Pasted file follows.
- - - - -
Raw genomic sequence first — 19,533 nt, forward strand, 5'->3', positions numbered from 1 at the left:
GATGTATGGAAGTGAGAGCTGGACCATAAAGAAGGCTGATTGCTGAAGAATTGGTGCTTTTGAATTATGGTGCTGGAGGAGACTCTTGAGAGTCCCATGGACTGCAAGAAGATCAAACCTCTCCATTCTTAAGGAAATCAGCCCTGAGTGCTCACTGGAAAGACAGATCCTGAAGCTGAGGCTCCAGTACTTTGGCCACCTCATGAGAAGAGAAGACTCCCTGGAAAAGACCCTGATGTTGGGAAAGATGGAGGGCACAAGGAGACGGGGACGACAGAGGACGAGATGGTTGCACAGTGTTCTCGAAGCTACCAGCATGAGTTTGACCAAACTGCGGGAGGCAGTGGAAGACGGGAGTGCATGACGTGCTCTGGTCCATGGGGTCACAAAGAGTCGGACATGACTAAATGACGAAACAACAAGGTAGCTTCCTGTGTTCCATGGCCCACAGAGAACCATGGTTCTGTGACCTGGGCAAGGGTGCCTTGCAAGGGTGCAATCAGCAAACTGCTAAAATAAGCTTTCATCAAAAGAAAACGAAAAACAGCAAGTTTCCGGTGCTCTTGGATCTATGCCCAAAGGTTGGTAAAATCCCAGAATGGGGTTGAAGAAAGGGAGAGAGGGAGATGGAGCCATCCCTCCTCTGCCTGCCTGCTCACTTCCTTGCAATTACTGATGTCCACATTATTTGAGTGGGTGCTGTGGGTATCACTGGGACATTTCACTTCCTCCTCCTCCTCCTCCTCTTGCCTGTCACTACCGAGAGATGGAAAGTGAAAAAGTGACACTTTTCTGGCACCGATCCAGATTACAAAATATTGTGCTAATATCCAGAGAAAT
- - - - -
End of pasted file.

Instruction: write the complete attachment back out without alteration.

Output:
Raw genomic sequence first — 19,533 nt, forward strand, 5'->3', positions numbered from 1 at the left:
GATGTATGGAAGTGAGAGCTGGACCATAAAGAAGGCTGATTGCTGAAGAATTGGTGCTTTTGAATTATGGTGCTGGAGGAGACTCTTGAGAGTCCCATGGACTGCAAGAAGATCAAACCTCTCCATTCTTAAGGAAATCAGCCCTGAGTGCTCACTGGAAAGACAGATCCTGAAGCTGAGGCTCCAGTACTTTGGCCACCTCATGAGAAGAGAAGACTCCCTGGAAAAGACCCTGATGTTGGGAAAGATGGAGGGCACAAGGAGACGGGGACGACAGAGGACGAGATGGTTGCACAGTGTTCTCGAAGCTACCAGCATGAGTTTGACCAAACTGCGGGAGGCAGTGGAAGACGGGAGTGCATGACGTGCTCTGGTCCATGGGGTCACAAAGAGTCGGACATGACTAAATGACGAAACAACAAGGTAGCTTCCTGTGTTCCATGGCCCACAGAGAACCATGGTTCTGTGACCTGGGCAAGGGTGCCTTGCAAGGGTGCAATCAGCAAACTGCTAAAATAAGCTTTCATCAAAAGAAAACGAAAAACAGCAAGTTTCCGGTGCTCTTGGATCTATGCCCAAAGGTTGGTAAAATCCCAGAATGGGGTTGAAGAAAGGGAGAGAGGGAGATGGAGCCATCCCTCCTCTGCCTGCCTGCTCACTTCCTTGCAATTACTGATGTCCACATTATTTGAGTGGGTGCTGTGGGTATCACTGGGACATTTCACTTCCTCCTCCTCCTCCTCCTCTTGCCTGTCACTACCGAGAGATGGAAAGTGAAAAAGTGACACTTTTCTGGCACCGATCCAGATTACAAAATATTGTGCTAATATCCAGAGAAAT